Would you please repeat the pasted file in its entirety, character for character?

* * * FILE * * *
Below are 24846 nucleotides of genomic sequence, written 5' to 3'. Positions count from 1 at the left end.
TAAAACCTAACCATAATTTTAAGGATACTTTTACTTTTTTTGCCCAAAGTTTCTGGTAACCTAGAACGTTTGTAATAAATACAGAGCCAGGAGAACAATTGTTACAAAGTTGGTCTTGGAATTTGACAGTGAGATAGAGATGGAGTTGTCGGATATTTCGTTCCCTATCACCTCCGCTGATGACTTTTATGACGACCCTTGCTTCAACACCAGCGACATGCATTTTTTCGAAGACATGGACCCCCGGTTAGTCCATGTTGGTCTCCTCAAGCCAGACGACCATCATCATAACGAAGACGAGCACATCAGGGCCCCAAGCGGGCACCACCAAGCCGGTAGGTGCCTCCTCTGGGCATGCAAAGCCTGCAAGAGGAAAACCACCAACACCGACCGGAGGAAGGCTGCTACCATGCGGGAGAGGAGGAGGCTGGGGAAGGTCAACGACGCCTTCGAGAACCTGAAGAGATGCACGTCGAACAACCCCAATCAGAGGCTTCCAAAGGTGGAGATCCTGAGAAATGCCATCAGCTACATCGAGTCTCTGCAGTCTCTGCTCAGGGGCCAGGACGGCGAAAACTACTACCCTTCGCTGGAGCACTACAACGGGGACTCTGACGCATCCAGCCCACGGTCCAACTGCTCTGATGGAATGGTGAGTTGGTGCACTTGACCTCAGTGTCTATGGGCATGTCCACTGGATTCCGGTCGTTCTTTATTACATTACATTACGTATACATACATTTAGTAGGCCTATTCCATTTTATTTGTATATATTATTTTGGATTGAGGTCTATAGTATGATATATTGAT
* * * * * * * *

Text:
Below are 24846 nucleotides of genomic sequence, written 5' to 3'. Positions count from 1 at the left end.
TAAAACCTAACCATAATTTTAAGGATACTTTTACTTTTTTTGCCCAAAGTTTCTGGTAACCTAGAACGTTTGTAATAAATACAGAGCCAGGAGAACAATTGTTACAAAGTTGGTCTTGGAATTTGACAGTGAGATAGAGATGGAGTTGTCGGATATTTCGTTCCCTATCACCTCCGCTGATGACTTTTATGACGACCCTTGCTTCAACACCAGCGACATGCATTTTTTCGAAGACATGGACCCCCGGTTAGTCCATGTTGGTCTCCTCAAGCCAGACGACCATCATCATAACGAAGACGAGCACATCAGGGCCCCAAGCGGGCACCACCAAGCCGGTAGGTGCCTCCTCTGGGCATGCAAAGCCTGCAAGAGGAAAACCACCAACACCGACCGGAGGAAGGCTGCTACCATGCGGGAGAGGAGGAGGCTGGGGAAGGTCAACGACGCCTTCGAGAACCTGAAGAGATGCACGTCGAACAACCCCAATCAGAGGCTTCCAAAGGTGGAGATCCTGAGAAATGCCATCAGCTACATCGAGTCTCTGCAGTCTCTGCTCAGGGGCCAGGACGGCGAAAACTACTACCCTTCGCTGGAGCACTACAACGGGGACTCTGACGCATCCAGCCCACGGTCCAACTGCTCTGATGGAATGGTGAGTTGGTGCACTTGACCTCAGTGTCTATGGGCATGTCCACTGGATTCCGGTCGTTCTTTATTACATTACATTACGTATACATACATTTAGTAGGCCTATTCCATTTTATTTGTATATATTATTTTGGATTGAGGTCTATAGTATGATATATTGAT